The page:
Online symposium for Mongolian veterinary sector organized

Economy | Agriculture
unurzul@montsame.mn
2021-04-16 19:14:27


Ulaanbaatar/MONTSAME/. About 300 veterinarians from all across Mongolia and working in all disciplines of animal health services participated in the 2-days online Symposium of the Livestock Commercialization Project (LCP) on April 14-15. The symposium was organized by the Food and Agriculture Organization (FAO) who is acting as Technical Service Agency for LCP.


Participants were offered 20-minutes presentations by national experts and heads of the department of the General Authority of Veterinary Services (GAVS) and director of State Central Veterinary Laboratory (SCVL).


The Symposium was opened by Dr Ganzorig, the newly appointed Chief Veterinary Officer of GAVS. Next, three consultants contracted by FAO presented their assessment findings and recommendations on current animal disease surveillance programs, the veterinary diagnostic laboratory capacities, and training and re-licensing of veterinary professionals

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On the second day, GAVS took the floor to outline future changes to GAVS programs based on the findings of the consultants. These included innovations to animal disease surveillance such that surveillance becomes an integrated and continuous activity covering the whole of Mongolia and supporting the decision-makers with real-time and accurate information. It discussed the draft of the framework and strategy of the veterinary diagnostic laboratory network. These will form the basis upon which this Network will be upgraded under the LCP. And it outlined a recently started pilot where private veterinarians will conduct clinical examinations of herds they are visiting for vaccination, deworming, or disinfection. The results of these herd examinations will support Soum epidemiologists to report on the animal health situation in their area. That will allow Central GAVS to have more information to support decisions on disease control and improving animal health.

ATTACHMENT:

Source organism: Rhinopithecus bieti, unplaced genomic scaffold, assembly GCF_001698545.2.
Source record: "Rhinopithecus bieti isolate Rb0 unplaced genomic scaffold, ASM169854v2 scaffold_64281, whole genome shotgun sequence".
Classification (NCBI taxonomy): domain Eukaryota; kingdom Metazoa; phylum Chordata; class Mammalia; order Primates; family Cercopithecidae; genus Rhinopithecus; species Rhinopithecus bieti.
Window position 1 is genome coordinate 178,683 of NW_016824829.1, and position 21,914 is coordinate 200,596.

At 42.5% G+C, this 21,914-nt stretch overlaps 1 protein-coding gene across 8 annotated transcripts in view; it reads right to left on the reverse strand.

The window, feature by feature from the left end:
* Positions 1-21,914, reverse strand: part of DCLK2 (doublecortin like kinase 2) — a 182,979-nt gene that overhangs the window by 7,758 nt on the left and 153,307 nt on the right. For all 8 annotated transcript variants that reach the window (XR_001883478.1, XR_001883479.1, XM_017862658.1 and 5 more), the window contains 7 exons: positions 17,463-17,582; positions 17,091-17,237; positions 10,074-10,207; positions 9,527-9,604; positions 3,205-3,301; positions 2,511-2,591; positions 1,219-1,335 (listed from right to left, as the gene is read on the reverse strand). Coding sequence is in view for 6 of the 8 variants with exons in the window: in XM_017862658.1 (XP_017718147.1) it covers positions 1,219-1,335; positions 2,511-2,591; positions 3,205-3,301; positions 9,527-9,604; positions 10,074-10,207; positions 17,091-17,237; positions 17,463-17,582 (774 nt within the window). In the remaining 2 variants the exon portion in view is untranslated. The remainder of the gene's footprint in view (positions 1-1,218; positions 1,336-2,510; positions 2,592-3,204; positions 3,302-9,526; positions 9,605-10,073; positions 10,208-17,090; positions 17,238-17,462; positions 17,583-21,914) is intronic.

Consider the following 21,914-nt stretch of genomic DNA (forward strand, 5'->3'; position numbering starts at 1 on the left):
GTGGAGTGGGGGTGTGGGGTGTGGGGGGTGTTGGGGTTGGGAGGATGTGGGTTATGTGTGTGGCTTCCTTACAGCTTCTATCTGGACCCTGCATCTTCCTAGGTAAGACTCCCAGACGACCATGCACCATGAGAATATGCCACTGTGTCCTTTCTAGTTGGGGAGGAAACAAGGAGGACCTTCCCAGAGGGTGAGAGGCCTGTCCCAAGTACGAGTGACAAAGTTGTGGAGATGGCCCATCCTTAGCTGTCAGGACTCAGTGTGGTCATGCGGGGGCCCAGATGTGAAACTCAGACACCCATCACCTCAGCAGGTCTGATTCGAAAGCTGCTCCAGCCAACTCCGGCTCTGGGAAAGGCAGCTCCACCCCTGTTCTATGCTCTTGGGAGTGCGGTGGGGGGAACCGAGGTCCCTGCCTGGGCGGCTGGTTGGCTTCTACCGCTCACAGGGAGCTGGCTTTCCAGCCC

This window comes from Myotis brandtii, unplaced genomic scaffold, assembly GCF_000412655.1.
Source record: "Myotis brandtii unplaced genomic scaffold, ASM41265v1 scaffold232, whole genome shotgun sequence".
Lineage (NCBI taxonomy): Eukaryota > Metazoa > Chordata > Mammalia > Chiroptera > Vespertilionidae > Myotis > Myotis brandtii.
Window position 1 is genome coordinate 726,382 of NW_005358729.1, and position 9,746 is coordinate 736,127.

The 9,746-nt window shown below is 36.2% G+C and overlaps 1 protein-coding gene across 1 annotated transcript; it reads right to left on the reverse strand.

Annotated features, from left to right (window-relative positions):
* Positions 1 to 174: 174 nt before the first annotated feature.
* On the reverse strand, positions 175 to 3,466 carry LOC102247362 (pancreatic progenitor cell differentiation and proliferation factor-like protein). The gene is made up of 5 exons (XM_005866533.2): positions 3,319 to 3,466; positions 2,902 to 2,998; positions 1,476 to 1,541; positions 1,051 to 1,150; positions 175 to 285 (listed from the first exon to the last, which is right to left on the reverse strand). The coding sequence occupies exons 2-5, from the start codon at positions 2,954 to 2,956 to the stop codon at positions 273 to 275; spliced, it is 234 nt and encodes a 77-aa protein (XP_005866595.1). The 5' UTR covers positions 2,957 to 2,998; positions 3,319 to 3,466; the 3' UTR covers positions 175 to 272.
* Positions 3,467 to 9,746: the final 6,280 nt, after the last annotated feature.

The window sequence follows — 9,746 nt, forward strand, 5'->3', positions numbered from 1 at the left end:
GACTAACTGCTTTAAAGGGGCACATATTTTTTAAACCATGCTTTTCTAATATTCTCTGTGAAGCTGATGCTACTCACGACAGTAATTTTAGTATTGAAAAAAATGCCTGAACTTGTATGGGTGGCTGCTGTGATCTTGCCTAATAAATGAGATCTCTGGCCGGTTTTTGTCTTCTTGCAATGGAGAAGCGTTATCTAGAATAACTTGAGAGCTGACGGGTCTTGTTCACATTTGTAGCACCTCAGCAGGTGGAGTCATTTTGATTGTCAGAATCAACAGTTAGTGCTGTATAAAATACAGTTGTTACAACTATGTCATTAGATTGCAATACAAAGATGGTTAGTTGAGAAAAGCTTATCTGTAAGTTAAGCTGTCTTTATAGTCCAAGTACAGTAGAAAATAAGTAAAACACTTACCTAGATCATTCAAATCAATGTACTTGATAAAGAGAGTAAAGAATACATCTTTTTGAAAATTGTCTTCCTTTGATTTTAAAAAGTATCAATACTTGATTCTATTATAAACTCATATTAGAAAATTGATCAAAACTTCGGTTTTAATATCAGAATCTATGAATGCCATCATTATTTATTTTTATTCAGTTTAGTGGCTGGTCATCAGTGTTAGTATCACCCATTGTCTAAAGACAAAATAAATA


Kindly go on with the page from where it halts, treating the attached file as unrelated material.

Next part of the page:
After each presentation, participants were given 2 propositions using the software tool Mentimeter. This approach of interaction between the presenter and the audience gave the presenter an immediate and good understanding of the opinions of participants. The Mentimeter results were further discussed during the second half of each day's session. However, with hundreds of participants, it was not feasible to address all the questions. On April 21, an open online session will follow-up on outstanding questions.


With the Symposium successfully concluded, the animal health component of the LCP is moving from the assessment phase into the implementation phase. The success of this online Symposium has proven that despite severe restrictions in the physical outreach of this project, it is very possible to create an online platform to actually reach all corners of Mongolia. FAO will continue to support the approach of sharing and discussing the findings and results of the LCP with stakeholders.

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